- Cool-Season Grass
- Cool-Season Vegetable Crops
- Dry Beans
- Field Corn
- Invasive Pests
Alfalfa is one of the most commonly grown crops in California. It is grown statewide but varies tremendously in pest severity and management styles across the state. The alfalfa weevil is one of the most severe pests and management of this pest with insecticides has created significant environmental problems due to pesticide runoff into waterways. New pests (cowpea aphid) and increased severity of Lepidopterious pests (beet and western yellow striped armyworms) and blue alfalfa aphids are also issues in alfalfa. One of the areas most severely affected by these challenges is near the Davis campus so research opportunities abound. Click on here or on link for more details.
Cool-Season Grass Hay Crops
Cool-season grasses are grown as a source of high-quality hay for the horse industry (commercial and hobbyist) and for export. Timothy is the primary species used but orchard grass and others are also produced. Timothy hay and pellets are also used for rabbit hobbyists. These types of grasses are typically grown in cooler areas as opposed to alfalfa which can flourish and be produced in hot areas. Cool-season hay values are highly dependent on aesthetic appearance of the hay whereas alfalfa hay nutrient quality is very important. IPM programs were developed for timothy hay crops through a 5-yr. research project. Grass thrips and spider mites were the primary pests identified and management tactics were developed and delivered to growers. More details are here.
Cool-Season Vegetable Crops
The Salinas Valley (Monterey Co.) and nearby associated coastal production areas are rather unique agricultural areas in California and the U.S. The environment of these areas is heavily marine-influenced and as such is ideal for the production of cool-season vegetables, strawberries, cane berries, etc. These high value crops for the U.S and export markets must be extremely high quality and are produced year-around. The moderate climatic conditions, constant crop production, significant agricultural "traffic", and high degree of tourism and human movement stress IPM programs to the maximum. Ongoing research efforts are needed to mitigate these issues. Click on link to left for more details.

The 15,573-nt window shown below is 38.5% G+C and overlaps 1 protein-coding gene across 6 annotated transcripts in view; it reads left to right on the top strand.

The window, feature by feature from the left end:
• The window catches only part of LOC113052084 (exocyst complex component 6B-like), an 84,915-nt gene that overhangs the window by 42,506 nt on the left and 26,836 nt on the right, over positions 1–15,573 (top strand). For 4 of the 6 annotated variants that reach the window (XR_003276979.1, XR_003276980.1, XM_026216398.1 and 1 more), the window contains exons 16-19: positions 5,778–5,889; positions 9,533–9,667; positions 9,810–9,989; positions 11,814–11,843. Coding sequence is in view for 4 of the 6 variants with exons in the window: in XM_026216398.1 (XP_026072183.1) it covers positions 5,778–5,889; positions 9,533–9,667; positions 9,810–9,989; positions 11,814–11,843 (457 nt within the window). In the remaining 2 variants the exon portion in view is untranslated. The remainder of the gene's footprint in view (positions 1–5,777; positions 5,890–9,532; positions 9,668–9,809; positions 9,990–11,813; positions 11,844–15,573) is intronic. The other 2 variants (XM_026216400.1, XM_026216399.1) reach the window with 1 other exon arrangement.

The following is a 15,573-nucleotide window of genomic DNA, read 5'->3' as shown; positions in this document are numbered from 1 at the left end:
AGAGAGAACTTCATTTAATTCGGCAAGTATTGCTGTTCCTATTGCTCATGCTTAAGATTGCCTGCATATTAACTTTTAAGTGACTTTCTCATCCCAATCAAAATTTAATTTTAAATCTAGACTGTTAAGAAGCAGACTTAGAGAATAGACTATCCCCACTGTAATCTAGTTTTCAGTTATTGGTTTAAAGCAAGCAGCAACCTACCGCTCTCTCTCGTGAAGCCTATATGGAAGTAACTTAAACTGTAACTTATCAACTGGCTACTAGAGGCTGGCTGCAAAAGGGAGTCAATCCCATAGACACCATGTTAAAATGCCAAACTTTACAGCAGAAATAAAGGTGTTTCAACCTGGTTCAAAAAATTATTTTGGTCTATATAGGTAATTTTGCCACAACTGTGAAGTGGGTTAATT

Cotton is damaged by several insect and mite pests from the seedling stage until harvest. There is a huge database of production and IPM information on cotton and active cotton IPM research programs across the southern tier of states (from Arizona to Virginia); there is significant information on which to build. My research in recent years has focused on the western tarnished plant bug, spider mites, sweetpotato whiteflies, and cotton aphids in cotton (more details)(Shafter Research Laboratory).
Dry beans represent a large diversity of types, production strategies, pest pressure, etc. Overall, beans are one of the food staples world-wide. In California, several types of high value specialty beans are grown including black-eye cowpeas, garbanzos, and baby limas. Appearance/quality of these beans is very important and the western tarnished plant bug, Lygus hesperus, is one of the important pests. Cultural and biological controls provide some management of this pest but until recently, insecticides were the method of choice. Recently, a vine baby lima variety has been developed with a level of host plant resistance to lygus bugs.
• Development of an IPM program incorporating host plant resistance and reduced risk insecticides for lygus bug managment. A variety of vine baby lima bean has been developed with a usable level of tolerance to this key pest.
• Lygus bug sampling using the standard sweep net method and action threshold on vine baby lima beans.